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Gold Act


GOLD ACT. During the Civil War the federal government issued paper money called greenbacks to help fund the war effort. In 1864 the depreciation of green-backs was measured by the premium on gold, and speculators were blamed for the fluctuations in the premiums. Congress responded by passing the Gold Act in June 1864. The act made it unlawful to buy or sell gold for future delivery or to buy or sell foreign exchange to be delivered after ten days. The result was such an aggravation in the fluctuation of the price of gold that the act was repealed on 2 July 1864.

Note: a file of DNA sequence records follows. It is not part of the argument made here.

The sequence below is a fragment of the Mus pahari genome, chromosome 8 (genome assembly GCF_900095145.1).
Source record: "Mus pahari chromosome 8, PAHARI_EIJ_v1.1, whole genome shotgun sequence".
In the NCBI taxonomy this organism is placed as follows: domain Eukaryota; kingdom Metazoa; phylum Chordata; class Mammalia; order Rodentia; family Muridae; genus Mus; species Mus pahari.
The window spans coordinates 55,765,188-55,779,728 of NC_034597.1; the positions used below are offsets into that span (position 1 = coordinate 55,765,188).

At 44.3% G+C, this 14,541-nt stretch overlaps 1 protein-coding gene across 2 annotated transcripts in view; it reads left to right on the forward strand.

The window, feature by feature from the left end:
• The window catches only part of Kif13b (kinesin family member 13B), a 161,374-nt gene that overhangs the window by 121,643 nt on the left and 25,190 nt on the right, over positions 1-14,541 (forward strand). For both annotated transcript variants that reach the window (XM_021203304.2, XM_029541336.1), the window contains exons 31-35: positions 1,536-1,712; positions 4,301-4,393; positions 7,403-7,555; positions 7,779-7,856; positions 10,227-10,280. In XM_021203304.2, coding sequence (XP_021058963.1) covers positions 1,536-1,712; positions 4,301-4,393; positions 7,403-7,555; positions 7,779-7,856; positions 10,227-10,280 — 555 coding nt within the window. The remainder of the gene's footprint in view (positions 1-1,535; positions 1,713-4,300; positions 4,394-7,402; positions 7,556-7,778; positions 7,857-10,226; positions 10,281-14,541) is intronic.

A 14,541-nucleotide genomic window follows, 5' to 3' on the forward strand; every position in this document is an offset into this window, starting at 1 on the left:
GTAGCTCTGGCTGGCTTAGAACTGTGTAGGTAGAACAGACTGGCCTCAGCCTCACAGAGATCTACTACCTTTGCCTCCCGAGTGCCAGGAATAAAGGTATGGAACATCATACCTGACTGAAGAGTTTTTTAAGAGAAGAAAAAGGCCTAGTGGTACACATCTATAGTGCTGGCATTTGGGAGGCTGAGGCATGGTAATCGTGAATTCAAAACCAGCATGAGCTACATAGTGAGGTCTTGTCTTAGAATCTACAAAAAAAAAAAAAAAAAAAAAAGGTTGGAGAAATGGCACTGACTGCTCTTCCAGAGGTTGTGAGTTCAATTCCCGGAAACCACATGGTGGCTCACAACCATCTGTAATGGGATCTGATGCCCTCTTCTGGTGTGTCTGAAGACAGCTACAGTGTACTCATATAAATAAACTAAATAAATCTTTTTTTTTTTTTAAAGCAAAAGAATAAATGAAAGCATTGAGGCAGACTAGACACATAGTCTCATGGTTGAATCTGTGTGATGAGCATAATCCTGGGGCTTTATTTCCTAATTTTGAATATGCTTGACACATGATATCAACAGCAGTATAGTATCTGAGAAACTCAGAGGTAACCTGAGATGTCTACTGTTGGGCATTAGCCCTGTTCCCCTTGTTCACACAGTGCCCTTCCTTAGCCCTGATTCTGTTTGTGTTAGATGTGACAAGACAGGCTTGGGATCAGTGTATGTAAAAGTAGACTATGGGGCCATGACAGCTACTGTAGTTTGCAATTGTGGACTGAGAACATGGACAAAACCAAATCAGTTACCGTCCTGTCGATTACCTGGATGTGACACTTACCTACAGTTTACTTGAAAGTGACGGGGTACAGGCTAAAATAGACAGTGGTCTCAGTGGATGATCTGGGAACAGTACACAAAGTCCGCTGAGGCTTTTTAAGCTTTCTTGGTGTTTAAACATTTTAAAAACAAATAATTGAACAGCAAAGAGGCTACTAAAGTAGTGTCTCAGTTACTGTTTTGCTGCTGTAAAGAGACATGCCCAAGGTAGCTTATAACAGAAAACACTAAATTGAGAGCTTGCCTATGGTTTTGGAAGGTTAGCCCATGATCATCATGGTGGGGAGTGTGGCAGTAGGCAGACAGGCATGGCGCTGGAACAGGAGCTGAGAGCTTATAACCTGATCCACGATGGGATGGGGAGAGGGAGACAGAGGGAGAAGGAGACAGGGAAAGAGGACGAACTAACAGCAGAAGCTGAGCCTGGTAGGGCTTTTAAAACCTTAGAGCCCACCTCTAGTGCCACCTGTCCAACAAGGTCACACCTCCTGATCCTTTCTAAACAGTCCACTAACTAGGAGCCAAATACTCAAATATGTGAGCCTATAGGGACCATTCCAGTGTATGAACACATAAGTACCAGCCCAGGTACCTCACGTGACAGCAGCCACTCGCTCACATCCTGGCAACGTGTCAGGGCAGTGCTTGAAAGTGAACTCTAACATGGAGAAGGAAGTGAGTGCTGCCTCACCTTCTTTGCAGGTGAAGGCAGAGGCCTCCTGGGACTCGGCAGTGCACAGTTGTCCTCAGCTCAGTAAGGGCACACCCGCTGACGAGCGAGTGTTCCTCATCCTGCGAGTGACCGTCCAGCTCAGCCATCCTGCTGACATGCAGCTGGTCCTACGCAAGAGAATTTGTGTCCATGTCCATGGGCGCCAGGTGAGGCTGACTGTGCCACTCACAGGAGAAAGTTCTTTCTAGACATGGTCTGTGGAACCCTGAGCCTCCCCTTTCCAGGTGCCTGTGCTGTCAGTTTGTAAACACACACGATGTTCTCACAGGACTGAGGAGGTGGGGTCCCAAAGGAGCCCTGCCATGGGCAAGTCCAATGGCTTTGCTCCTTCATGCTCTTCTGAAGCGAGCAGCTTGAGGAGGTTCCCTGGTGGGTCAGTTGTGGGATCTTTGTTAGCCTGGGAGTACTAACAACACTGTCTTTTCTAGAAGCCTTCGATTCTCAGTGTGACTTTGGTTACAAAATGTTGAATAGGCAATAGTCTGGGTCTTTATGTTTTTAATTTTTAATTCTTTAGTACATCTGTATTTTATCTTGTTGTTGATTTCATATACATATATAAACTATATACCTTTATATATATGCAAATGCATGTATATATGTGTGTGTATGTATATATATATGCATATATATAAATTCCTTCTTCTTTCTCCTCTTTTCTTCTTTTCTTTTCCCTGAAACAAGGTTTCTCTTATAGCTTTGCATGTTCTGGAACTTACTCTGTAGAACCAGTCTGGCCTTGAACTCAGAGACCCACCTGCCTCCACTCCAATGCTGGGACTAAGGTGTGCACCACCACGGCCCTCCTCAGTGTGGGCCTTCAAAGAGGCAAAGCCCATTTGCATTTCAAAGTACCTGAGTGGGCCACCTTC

Friedman, Milton. Money Mischief: Episodes in Monetary History. New York: Harcourt Brace Jovanovich, 1992.

Hammond, Bray. Sovereignty and an Empty Purse: Banks and Politics in the Civil War. Princeton, N.J.: Princeton University Press, 1970.

James D.Magee/a. g.

See alsoExchange, Bills of ; Gold Exchange ; Gold Standard ; National Bank Notes .

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